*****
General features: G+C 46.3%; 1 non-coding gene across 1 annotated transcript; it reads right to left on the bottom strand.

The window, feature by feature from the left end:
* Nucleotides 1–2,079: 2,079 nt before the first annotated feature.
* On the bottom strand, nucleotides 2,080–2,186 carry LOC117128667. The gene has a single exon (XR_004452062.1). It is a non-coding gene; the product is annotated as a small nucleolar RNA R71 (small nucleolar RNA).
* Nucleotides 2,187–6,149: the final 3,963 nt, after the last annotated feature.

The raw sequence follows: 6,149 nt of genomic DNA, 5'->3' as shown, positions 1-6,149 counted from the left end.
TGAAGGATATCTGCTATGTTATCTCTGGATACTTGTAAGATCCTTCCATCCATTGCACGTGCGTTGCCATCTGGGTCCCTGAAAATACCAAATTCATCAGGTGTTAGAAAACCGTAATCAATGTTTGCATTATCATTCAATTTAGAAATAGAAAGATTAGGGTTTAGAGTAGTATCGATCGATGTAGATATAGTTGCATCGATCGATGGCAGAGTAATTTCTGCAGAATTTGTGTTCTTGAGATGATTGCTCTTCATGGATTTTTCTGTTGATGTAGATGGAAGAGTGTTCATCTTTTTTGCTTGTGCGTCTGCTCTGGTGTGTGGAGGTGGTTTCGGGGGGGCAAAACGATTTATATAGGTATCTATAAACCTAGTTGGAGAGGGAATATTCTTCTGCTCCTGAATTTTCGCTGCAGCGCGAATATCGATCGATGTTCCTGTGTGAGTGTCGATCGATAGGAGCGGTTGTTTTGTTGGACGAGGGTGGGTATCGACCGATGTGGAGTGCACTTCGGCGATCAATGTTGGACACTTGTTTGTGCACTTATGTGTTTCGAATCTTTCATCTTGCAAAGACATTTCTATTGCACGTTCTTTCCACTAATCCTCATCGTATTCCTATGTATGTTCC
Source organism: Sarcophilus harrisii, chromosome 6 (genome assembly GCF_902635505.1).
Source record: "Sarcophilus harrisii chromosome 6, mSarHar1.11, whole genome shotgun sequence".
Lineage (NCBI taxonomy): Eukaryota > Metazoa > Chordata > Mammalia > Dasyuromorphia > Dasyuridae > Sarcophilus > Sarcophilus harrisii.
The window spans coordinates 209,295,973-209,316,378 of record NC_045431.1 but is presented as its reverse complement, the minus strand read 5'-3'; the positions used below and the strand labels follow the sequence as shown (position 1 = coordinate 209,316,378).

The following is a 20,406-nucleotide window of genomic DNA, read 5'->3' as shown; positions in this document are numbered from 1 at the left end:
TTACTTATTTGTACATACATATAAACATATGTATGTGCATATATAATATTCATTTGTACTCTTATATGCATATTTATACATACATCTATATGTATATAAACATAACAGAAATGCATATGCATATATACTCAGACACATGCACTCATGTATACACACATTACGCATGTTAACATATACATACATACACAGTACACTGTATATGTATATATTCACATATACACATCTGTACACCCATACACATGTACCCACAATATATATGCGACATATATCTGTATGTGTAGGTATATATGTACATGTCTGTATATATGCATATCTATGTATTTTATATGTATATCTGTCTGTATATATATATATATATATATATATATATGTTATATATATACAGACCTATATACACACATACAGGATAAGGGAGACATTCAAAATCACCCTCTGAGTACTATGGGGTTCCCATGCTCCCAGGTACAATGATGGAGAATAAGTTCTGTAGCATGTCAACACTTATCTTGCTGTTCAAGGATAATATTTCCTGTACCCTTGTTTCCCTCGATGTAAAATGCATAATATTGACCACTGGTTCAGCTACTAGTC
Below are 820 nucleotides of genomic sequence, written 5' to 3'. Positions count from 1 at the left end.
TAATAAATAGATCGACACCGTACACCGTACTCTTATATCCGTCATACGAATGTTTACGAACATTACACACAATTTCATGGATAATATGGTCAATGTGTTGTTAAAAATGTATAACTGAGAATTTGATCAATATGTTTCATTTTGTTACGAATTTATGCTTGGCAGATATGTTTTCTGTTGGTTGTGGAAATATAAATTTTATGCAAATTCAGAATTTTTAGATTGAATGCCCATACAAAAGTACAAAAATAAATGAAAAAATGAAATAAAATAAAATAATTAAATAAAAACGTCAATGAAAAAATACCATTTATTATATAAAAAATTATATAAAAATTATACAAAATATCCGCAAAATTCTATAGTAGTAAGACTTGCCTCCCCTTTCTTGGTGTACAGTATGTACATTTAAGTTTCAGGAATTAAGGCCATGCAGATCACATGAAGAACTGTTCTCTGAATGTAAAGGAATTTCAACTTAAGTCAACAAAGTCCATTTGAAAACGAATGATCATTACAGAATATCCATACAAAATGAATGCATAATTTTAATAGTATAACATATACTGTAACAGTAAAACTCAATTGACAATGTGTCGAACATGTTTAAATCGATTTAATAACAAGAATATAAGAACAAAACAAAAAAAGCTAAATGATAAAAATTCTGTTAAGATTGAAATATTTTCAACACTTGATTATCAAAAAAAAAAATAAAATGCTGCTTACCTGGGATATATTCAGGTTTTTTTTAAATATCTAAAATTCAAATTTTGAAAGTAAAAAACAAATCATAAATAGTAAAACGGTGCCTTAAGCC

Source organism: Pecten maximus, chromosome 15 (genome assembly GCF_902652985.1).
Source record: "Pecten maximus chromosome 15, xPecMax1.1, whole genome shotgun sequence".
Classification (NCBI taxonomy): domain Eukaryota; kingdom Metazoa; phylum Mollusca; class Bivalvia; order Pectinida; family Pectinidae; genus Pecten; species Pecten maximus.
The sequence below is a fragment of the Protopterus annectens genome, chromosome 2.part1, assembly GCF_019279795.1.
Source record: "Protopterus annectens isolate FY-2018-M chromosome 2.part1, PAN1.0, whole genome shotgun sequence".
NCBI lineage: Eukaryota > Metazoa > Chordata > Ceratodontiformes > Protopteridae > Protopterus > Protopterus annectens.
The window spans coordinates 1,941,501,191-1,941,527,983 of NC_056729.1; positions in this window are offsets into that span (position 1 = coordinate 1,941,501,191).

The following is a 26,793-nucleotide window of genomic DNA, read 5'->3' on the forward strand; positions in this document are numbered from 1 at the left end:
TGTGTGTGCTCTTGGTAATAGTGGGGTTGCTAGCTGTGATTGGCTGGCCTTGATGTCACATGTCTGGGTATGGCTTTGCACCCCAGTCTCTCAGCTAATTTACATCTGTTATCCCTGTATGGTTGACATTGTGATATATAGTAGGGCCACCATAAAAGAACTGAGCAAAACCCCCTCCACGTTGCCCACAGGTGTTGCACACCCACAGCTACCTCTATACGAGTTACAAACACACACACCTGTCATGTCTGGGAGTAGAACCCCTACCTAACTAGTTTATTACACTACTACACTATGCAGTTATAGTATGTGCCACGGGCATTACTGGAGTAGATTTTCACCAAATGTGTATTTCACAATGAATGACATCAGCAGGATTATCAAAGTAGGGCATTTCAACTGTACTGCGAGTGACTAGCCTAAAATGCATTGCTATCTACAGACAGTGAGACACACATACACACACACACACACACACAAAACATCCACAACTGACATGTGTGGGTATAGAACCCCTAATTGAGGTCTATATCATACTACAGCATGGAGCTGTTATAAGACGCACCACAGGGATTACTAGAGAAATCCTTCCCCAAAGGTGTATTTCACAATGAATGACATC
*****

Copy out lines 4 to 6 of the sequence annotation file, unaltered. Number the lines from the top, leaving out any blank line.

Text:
* On the bottom strand, nucleotides 2,080–2,186 carry LOC117128667. The gene has a single exon (XR_004452062.1). It is a non-coding gene; the product is annotated as a small nucleolar RNA R71 (small nucleolar RNA).
* Nucleotides 2,187–6,149: the final 3,963 nt, after the last annotated feature.

The raw sequence follows: 6,149 nt of genomic DNA, 5'->3' as shown, positions 1-6,149 counted from the left end.